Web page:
Hollow nanostructures of other metals, such as gold/silver, platinum/silver and palladium/silver alloys, may be formed by using silver nanostructures or nanostructures of other metals as sacrificial templates. This method yields hollow nanostructure with a single manufacturing step. The hollow nanostructures can be selected to have substantially nonporous walls or can be selected to have porous walls. If desired, the hollow nanostructures yielded by this method can also have smooth, nonporous surfaces, homogenous, highly crystalline walls and structural integrity. There are two requirements in obtaining a hollow metal nanostructure of a particular metal or alloy: the proper solvent and a salt that can be reduced by the nanometer-sized templates. For example, silver nanocubes may be used as sacrificial templates to generate gold/silver alloy nanoboxes with a well-defined shape and hollow structure, based on the following reaction:
3 Ag(s)+HAuCl4(aq)→Au(s)+3AgCl(aq)+HCl(aq).

Based on this stoichiometric relationship, silver nanocubes, for example, can be converted into soluble species and leave behind a gold/silver alloy in the form of nanoboxes. The resulting structures may be selected to be nanoboxes with solid walls or nanocages with porous walls, depending on the amount of HAuCl4 added to the silver nanocubes.

In one embodiment, the method of preparing hollow nanostructures comprises: (1) obtaining a solution of solid nanostructures comprising at least one metal; (2) selecting a salt of a second metal, wherein the first metal can reduce the salt; (3) blending a sufficient amount of the salt with the solid nanostructure solution to enable the formation of hollow nanostructures. These hollow nanostructures are formed by a replacement reaction between the metal salt and the metal in the solid nanostructure.

Two successive, distinctive processes are involved in this replacement reaction. The first process involves the combination of dissolution of silver templates and alloying between deposited gold layers and silver, together with the formation of seamless nanostructures that have hollow interiors and uniform walls composed of gold/silver alloy. The second process involves the dealloying, which is associated with the morphological reconstruction as well as the generation of pinholes in the walls. For example, in the first step of the reaction between silver nanocubes and HAuCl4 solution, the silver nanocubes were transformed into pinhole-free nanoboxes. In the second step, the dealloying process selectively dissolved silver atoms of the Au/Ag wall and lattice vacancies were generated in the wall. The Ostwald ripening process could rearrange these lattice defects, resulting in the formation of truncated nanoboxes and porous nanoboxes (nanocages).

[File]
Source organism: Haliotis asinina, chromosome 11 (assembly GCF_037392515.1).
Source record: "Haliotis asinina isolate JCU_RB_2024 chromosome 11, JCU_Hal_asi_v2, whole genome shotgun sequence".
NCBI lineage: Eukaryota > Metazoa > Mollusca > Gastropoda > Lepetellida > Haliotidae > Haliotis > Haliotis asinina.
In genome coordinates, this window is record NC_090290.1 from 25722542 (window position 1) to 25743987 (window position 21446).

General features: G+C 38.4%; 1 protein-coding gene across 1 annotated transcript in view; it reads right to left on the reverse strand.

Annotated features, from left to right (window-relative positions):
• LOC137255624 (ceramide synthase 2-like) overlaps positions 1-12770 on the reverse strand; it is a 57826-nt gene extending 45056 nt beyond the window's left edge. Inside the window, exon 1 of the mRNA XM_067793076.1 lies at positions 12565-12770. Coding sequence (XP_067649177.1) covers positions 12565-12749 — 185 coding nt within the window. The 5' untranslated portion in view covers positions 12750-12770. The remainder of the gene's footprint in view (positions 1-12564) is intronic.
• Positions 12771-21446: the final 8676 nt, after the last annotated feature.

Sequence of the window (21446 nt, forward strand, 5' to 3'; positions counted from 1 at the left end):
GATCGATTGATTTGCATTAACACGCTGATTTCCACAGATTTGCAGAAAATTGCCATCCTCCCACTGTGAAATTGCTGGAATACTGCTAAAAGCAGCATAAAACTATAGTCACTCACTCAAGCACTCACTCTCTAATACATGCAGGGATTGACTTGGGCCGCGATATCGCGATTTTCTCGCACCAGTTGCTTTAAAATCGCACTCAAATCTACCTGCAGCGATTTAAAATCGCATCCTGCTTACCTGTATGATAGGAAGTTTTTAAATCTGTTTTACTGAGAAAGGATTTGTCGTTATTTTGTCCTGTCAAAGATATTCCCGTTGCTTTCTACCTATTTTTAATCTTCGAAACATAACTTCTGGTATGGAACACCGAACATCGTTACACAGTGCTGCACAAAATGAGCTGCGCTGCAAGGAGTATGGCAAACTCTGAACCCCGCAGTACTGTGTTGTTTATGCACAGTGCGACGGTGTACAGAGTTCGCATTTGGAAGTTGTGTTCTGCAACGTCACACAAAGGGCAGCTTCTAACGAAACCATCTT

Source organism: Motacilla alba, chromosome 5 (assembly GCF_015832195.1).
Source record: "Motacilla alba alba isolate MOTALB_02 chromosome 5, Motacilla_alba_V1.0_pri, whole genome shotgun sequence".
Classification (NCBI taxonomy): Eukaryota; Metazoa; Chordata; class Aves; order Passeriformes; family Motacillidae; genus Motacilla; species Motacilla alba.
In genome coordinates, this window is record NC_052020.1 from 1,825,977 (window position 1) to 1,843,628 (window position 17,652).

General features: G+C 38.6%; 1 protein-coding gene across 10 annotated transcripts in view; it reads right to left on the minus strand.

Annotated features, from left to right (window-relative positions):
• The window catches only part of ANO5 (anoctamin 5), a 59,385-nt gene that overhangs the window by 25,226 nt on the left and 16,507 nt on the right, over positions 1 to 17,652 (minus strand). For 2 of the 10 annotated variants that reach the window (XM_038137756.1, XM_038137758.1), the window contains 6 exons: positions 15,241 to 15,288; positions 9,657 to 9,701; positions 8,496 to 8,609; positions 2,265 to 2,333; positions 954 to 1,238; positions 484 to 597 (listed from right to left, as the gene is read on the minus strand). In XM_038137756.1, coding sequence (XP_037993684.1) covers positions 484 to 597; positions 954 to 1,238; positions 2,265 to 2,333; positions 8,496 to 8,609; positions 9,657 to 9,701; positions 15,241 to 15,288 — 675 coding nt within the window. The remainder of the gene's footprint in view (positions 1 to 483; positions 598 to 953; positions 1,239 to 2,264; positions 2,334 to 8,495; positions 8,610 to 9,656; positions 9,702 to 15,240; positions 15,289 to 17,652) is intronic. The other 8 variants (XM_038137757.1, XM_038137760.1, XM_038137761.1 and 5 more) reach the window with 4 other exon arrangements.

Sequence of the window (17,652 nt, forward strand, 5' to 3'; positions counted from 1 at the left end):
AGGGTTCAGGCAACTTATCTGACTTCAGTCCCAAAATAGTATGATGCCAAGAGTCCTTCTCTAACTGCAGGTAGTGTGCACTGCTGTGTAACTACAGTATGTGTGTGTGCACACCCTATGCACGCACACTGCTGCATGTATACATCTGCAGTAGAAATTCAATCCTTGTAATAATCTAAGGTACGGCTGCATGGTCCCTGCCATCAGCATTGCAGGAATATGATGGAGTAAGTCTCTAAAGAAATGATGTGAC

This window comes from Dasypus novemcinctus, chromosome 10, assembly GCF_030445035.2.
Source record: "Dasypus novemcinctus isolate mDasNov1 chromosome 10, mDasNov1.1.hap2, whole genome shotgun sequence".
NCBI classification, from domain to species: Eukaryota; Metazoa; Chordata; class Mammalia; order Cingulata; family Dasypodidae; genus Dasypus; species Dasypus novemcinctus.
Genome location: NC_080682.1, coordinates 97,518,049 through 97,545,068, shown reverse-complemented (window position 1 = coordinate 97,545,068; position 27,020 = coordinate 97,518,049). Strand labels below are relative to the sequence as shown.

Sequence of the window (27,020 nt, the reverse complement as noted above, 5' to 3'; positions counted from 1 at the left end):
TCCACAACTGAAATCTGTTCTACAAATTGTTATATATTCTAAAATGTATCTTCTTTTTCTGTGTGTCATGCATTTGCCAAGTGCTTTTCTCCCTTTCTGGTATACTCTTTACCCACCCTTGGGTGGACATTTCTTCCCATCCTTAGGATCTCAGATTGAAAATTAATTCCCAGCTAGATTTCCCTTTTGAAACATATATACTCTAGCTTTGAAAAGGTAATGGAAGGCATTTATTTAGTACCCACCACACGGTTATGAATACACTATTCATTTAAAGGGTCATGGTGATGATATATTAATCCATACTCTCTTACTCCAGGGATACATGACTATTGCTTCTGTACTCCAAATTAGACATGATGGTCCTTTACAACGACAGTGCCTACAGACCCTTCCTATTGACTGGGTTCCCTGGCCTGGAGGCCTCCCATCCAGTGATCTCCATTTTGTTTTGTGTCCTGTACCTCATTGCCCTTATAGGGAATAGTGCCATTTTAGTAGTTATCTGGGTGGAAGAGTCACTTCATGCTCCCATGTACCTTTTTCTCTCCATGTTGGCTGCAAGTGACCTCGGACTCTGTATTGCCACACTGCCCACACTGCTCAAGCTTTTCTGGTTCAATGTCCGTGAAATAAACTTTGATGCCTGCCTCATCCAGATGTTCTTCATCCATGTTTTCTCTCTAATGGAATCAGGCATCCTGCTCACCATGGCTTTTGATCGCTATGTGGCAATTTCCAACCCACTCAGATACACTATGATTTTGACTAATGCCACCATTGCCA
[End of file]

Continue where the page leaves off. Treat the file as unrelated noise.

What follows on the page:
FIG. 6A shows an SEM image of a sample of 5 mL of solution containing silver nanucubes at a concentration of about 4×109 particles/mL after reaction with 0.3 mL of aqueous 1×10−3 mol/dm3 HAuCl4 solution, which was an insufficient amount of HAuCl4. The black spots represent pinholes in their surfaces where no gold had been deposited through the replacement reaction. It is believed that the existence of such pinholes allows for the transport of chemical species into and out of the gold/silver boxes until the boxes became seamless. The locations of these black spots implied that the replacement reaction occurred on the surface of a template in the following order: {110}, {100}, and {111} facets. This sequence was consistent with the order of free energies associate with these crystallographic planes: y{110}>y{100}>y{111}. Additional SEM images showing the formation of nanoboxes by this process are discussed in connection with Example 8.